Let us pray. Father, we come today with heavy hearts and in need of your grace. Yet we also come with the assurance from Your word that our friend is at home with you. We thank you for his life and for what he meant to this family and friends. Thank you, too, that you know our hearts, too. You truly are the Good Shepherd and Your grace is sufficient for all of our needs. You are the comforter of all who sorrow and I pray you would comfort these loved ones and that they would sense your presence and peace as they trust in You. May they find hope and strength in Jesus’ words where He said, “Because I live, you shall live also.”
You know, at a time like this when you lose someone you love, you are often left with many questions about life and death; why some people die young and others live so long. The Bible says that when we know Christ, we grieve, yet not as those who have no hope. But let’s never forget that we DO grieve. Death hurts. Death is real and we need to acknowledge that.
Yet, the world around us often refuses to take death seriously. Some refuse to face the reality of death and avoid talking about it or even thinking about it. Others make light of it say it is just a natural part of life; nothing to get emotional about. But death is not natural or normal. The Bible calls death the great enemy – an intruder.
For you see, God never planned for man to die. His plan was for man to live forever, with His blessing. So of course, we feel the emotion and pain of death when it happens. Yet, when understand what the Bible is saying we can mourn over the loss of a loved one yet without the denial and despair of the world about us. If we trust in Christ we don’t have to make light of death or ignore its reality or pain. Tonight this family is grateful that their loved one is home with his Lord and at peace and rest where the Bible says that is no more death, or mourning or crying or pain.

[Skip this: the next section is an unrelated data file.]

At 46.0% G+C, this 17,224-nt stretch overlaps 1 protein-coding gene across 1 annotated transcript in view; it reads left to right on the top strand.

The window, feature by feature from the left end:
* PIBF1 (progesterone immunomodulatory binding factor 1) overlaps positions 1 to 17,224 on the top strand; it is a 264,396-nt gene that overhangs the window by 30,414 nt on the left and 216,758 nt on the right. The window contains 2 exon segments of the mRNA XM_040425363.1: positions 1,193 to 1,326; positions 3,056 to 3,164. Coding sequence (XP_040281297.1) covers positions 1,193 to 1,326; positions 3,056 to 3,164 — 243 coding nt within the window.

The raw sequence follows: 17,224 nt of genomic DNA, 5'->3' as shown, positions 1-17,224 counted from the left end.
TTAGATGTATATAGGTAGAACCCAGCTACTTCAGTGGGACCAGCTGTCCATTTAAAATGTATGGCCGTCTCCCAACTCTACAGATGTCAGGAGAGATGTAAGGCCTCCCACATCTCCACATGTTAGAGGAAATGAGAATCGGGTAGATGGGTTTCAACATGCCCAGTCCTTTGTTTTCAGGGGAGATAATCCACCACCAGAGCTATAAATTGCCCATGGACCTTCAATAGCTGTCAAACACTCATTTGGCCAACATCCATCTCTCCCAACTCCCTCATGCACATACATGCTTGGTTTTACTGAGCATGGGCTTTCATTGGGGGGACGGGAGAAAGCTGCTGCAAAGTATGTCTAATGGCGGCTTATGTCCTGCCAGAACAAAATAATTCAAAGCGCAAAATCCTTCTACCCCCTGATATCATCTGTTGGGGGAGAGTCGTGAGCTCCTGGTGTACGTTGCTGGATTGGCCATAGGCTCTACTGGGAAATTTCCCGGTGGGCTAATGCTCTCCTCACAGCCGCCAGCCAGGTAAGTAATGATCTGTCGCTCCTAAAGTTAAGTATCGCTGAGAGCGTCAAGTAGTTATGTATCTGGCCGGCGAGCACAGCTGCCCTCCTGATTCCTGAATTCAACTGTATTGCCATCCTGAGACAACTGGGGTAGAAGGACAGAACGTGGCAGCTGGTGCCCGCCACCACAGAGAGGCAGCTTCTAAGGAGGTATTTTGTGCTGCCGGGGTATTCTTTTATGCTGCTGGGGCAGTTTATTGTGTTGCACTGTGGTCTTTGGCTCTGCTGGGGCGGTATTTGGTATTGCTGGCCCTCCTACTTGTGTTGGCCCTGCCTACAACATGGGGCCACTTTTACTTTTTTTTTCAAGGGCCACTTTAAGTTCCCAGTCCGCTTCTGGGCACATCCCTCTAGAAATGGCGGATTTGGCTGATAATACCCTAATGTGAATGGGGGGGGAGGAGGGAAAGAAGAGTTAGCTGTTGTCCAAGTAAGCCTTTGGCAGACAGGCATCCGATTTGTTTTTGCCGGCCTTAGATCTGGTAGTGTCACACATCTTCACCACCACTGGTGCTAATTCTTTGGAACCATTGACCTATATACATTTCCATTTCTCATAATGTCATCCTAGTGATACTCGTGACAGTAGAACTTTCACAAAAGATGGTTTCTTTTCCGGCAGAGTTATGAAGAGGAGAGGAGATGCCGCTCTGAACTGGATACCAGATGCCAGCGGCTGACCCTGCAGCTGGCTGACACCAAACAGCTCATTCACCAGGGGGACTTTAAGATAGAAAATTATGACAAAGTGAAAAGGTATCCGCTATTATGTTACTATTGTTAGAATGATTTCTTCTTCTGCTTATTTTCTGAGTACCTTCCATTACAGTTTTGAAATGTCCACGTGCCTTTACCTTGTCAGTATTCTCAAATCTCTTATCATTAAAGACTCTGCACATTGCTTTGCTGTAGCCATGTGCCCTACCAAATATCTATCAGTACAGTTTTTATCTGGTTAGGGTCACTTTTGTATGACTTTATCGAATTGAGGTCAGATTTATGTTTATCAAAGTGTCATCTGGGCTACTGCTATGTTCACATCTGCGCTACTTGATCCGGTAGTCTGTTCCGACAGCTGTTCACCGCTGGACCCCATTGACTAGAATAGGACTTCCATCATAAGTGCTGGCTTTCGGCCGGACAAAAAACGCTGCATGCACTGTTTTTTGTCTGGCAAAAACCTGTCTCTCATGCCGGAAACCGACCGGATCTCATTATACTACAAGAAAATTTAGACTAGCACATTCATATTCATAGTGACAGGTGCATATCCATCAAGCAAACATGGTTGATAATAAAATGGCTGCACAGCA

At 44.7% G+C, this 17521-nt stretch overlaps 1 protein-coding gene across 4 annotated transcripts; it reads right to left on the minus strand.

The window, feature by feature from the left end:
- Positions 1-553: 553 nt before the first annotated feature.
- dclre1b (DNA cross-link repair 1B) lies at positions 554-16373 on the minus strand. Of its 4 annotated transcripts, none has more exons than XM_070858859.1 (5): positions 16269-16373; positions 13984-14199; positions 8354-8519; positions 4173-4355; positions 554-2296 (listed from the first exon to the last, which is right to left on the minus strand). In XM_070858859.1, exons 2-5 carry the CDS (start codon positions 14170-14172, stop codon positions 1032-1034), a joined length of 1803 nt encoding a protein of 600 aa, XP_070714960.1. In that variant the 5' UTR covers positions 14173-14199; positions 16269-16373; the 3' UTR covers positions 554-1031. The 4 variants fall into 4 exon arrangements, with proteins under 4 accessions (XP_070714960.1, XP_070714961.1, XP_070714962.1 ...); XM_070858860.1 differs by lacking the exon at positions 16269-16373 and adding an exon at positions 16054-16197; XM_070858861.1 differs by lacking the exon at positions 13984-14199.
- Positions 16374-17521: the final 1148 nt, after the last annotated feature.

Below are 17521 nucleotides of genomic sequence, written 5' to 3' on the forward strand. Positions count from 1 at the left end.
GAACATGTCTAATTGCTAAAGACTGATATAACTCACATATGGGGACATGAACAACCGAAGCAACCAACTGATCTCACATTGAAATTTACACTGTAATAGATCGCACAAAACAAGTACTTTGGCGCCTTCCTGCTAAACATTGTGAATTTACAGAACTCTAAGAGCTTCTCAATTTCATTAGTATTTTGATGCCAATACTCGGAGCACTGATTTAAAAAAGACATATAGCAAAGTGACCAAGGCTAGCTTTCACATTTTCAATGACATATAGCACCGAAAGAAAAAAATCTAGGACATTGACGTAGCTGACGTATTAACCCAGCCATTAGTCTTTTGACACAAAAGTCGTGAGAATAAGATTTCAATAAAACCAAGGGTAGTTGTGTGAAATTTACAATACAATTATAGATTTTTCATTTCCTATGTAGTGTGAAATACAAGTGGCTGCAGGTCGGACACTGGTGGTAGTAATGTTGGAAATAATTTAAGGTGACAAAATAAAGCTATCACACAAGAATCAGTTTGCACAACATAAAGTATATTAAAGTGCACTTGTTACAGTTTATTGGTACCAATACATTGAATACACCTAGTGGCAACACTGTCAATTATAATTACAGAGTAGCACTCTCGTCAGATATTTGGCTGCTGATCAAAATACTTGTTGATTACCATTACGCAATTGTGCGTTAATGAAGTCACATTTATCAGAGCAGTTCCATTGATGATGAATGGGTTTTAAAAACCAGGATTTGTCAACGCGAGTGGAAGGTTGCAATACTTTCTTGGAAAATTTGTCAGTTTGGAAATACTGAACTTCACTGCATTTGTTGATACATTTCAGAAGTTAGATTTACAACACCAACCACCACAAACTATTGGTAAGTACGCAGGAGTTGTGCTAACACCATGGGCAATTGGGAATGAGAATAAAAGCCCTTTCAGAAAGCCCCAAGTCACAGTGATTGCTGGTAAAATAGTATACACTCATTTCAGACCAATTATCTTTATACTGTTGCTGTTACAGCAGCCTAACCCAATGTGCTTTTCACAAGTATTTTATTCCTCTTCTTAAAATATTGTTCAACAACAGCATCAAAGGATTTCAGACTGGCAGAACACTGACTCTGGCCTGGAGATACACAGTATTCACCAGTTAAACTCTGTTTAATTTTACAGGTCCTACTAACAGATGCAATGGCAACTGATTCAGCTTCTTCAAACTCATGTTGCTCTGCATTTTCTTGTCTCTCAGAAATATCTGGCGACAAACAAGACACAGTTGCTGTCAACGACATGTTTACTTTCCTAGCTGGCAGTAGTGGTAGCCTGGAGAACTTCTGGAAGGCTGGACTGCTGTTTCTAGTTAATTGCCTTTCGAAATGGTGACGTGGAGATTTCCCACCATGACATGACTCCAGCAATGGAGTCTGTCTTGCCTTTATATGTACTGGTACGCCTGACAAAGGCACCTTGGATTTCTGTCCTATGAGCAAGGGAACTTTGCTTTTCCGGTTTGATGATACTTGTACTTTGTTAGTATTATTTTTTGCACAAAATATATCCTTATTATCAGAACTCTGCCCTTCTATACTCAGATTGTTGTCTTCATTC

Friends at a time like this, we also often reflect upon the meaning of our own lives: why we are here, where we are going. As we reflect upon questions like this, I think it is important that we first listen to God has said about this subject in His Word.
Listen carefully as I read from John 14
In John 14, Jesus was facing the greatest trial of His life: His own betrayal and death, and being separated from His Father. And now, His disciples were beginning to sense what was happening and they were frightened. They had many questions about death and what happens after death, as perhaps some of you did when you heard Doug had died. Yet, even as they wrestled with those fears and questions, Jesus sought to comfort them. Remember what He told them? ‘Do not let your heart be troubled. Trust in God, trust also in me.’ So how does a passage like this comfort us today? What hope does this give any of us here for the future?